The RB51 vaccine must be administered to calves before they become fertile; a side effect is that, if a cow is given the RB51 vaccine when pregnant, it may actually cause an infection with the vaccine strain of brucella in the vaccinated cow. It is, therefore, possible that if the RB51 vaccine isn’t given strictly according to the protocol, the vaccinated cow may become infected and may shed the pathogen (that is, the RB51 strain of brucella) into the milk.
Public health officials have found in all three cases of illness from brucellosis attributed to raw milk consumption, the strain of Brucella abortus discovered was the RB51 vaccine strain. In fact, in November 2017, the Pennsylvania Department of Agriculture sent a letter to licensed raw milk producers in the state advising them to stop immunizing cows with the RB51 vaccine.5
So the solution to preventing brucellosis in raw milk is not for producers to pasteurize the milk but rather to either stop giving their herd the RB51 vaccine or to make sure their vets give the calves the vaccine before the calves become fertile. Worth noting, too, is that hundreds of people drank raw milk produced by the herds responsible for the three cases of brucellosis and, as far as is known, no one else became sick.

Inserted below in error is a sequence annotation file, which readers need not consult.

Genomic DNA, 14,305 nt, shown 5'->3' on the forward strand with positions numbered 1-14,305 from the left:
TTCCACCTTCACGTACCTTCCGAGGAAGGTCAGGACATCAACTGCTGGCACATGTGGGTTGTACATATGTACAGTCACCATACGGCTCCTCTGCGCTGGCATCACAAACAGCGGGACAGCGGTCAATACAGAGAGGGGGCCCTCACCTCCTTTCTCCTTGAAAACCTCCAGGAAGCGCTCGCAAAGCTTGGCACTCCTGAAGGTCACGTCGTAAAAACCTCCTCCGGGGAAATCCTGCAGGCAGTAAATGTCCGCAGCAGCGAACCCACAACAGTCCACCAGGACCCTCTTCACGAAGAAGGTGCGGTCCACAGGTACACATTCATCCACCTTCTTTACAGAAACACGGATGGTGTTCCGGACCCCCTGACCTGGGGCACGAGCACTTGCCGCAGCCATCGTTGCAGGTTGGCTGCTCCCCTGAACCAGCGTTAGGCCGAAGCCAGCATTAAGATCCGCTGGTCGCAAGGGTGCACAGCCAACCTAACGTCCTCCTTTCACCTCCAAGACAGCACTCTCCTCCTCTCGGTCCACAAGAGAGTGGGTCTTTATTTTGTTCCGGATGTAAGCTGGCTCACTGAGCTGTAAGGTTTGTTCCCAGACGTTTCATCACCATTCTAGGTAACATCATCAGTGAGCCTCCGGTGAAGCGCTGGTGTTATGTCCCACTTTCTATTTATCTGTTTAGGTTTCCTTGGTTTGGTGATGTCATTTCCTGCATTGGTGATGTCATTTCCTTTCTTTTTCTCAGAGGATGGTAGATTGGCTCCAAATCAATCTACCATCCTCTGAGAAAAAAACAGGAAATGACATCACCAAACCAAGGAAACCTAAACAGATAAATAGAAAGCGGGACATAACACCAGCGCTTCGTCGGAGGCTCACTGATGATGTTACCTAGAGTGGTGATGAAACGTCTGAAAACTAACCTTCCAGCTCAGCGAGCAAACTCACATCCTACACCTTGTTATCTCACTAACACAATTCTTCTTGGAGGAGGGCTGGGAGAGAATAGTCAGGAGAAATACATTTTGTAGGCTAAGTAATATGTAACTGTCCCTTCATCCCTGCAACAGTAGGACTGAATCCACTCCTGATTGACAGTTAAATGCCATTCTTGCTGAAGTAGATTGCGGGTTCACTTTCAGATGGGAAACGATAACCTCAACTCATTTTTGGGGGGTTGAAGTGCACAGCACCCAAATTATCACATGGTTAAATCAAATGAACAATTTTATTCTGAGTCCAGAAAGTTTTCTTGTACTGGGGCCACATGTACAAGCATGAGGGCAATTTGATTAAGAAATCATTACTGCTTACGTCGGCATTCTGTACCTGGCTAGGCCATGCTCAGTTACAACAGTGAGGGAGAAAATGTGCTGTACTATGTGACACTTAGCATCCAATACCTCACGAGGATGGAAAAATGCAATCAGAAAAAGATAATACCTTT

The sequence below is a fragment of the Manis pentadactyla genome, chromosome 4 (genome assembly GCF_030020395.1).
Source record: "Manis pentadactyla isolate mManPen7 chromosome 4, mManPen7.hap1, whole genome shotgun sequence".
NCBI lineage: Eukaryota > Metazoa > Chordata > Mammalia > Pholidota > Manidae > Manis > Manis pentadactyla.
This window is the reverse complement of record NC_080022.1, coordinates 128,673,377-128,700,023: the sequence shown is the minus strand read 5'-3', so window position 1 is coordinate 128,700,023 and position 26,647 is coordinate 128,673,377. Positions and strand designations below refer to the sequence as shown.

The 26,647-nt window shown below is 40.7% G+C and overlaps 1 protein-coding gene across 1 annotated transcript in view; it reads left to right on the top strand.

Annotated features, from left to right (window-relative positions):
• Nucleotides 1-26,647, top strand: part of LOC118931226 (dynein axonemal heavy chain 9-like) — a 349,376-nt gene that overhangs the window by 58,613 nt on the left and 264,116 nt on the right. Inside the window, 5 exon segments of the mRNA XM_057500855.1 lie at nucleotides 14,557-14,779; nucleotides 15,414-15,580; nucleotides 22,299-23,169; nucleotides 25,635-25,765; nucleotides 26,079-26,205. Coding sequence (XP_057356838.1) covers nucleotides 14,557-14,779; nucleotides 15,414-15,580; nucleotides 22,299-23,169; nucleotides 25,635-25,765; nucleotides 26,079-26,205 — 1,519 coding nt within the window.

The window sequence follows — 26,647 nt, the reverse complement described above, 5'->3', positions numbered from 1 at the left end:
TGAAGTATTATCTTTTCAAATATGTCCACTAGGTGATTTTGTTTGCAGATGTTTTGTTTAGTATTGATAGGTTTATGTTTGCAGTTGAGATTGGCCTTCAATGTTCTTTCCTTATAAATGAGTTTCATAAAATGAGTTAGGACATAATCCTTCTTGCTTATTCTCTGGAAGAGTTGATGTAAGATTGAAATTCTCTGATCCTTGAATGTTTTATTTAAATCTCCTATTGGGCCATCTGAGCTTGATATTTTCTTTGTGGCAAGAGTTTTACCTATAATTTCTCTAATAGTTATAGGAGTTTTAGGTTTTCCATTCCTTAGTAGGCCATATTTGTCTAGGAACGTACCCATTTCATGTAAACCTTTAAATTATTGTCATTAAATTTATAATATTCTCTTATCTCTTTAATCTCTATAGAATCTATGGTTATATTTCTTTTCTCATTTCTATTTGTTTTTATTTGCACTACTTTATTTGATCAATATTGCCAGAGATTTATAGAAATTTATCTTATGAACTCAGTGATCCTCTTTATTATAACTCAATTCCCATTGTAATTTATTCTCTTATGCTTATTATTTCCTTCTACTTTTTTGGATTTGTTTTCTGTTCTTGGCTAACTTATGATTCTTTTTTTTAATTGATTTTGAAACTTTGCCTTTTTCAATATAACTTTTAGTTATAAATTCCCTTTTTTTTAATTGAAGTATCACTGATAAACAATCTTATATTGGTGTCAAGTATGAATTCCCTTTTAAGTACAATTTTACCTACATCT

In the meantime, the media fear-mongering continues. The latest case of brucellosis attributed to raw milk consumption dates back to November 2018, but to read the stories in the media, you would think it had just been discovered. CDC press releases on this latest case dated January 23, 2019, and February 11, 2019, are providing the impetus for the flood of media reports.
Has the anti-raw-milk agenda ever gotten so much mileage from three illnesses?
A fear-mongering statement from the February 11 CDC press release that the media have parroted is, “the CDC and state health officials are investigating potential exposures, to brucella strain RB51 in 19 states, connected to consuming raw (unpasteurized) milk from Miller’s Biodiversity Farm in Quarryville, Pennsylvania.”6 (The farm allegedly distributed raw milk to people in the nineteen states listed later in the release.) Being exposed to a pathogen is far different than being sickened by it; we are exposed to various pathogenic bacteria such as listeria and E. coli in the environment every day.
One headline screamed, “Deadly disease caused by raw milk has already put 19 U.S. states on high alert.”7 There have been no deaths from brucellosis attributed to raw milk consumption since the eradication program succeeded in substantially eliminating the incidence of the disease and possibly even long before then.
The public health agencies and their allies in the press have been misleading the public long enough on raw milk and brucellosis. It’s time for fear and hysteria to give way to science and common sense.
This article was first published in the Spring 2019 issue of Wise Traditions in Food, Farming, and the Healing Arts, the quarterly journal of the Weston A. Price Foundation.